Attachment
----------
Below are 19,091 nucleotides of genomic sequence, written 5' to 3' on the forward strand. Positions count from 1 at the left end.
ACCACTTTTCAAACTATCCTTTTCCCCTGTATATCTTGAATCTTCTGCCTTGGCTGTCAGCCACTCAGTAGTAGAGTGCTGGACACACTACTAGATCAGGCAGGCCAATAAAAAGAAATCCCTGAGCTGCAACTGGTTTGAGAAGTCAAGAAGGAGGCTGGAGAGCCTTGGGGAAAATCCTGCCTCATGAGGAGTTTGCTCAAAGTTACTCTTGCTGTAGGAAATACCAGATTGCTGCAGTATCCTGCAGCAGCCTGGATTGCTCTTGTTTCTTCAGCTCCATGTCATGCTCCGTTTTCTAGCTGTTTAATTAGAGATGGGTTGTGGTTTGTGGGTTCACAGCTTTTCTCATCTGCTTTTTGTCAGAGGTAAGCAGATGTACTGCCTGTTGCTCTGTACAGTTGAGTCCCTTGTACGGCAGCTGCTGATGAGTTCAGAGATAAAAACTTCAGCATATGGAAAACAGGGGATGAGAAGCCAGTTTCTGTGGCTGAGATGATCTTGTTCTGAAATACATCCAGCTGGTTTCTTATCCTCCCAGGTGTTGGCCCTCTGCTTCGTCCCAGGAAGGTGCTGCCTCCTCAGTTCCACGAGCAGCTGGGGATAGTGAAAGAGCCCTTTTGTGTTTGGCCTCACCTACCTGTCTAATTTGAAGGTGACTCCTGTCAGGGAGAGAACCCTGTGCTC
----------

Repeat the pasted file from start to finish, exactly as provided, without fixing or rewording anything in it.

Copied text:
Below are 19,091 nucleotides of genomic sequence, written 5' to 3' on the forward strand. Positions count from 1 at the left end.
ACCACTTTTCAAACTATCCTTTTCCCCTGTATATCTTGAATCTTCTGCCTTGGCTGTCAGCCACTCAGTAGTAGAGTGCTGGACACACTACTAGATCAGGCAGGCCAATAAAAAGAAATCCCTGAGCTGCAACTGGTTTGAGAAGTCAAGAAGGAGGCTGGAGAGCCTTGGGGAAAATCCTGCCTCATGAGGAGTTTGCTCAAAGTTACTCTTGCTGTAGGAAATACCAGATTGCTGCAGTATCCTGCAGCAGCCTGGATTGCTCTTGTTTCTTCAGCTCCATGTCATGCTCCGTTTTCTAGCTGTTTAATTAGAGATGGGTTGTGGTTTGTGGGTTCACAGCTTTTCTCATCTGCTTTTTGTCAGAGGTAAGCAGATGTACTGCCTGTTGCTCTGTACAGTTGAGTCCCTTGTACGGCAGCTGCTGATGAGTTCAGAGATAAAAACTTCAGCATATGGAAAACAGGGGATGAGAAGCCAGTTTCTGTGGCTGAGATGATCTTGTTCTGAAATACATCCAGCTGGTTTCTTATCCTCCCAGGTGTTGGCCCTCTGCTTCGTCCCAGGAAGGTGCTGCCTCCTCAGTTCCACGAGCAGCTGGGGATAGTGAAAGAGCCCTTTTGTGTTTGGCCTCACCTACCTGTCTAATTTGAAGGTGACTCCTGTCAGGGAGAGAACCCTGTGCTC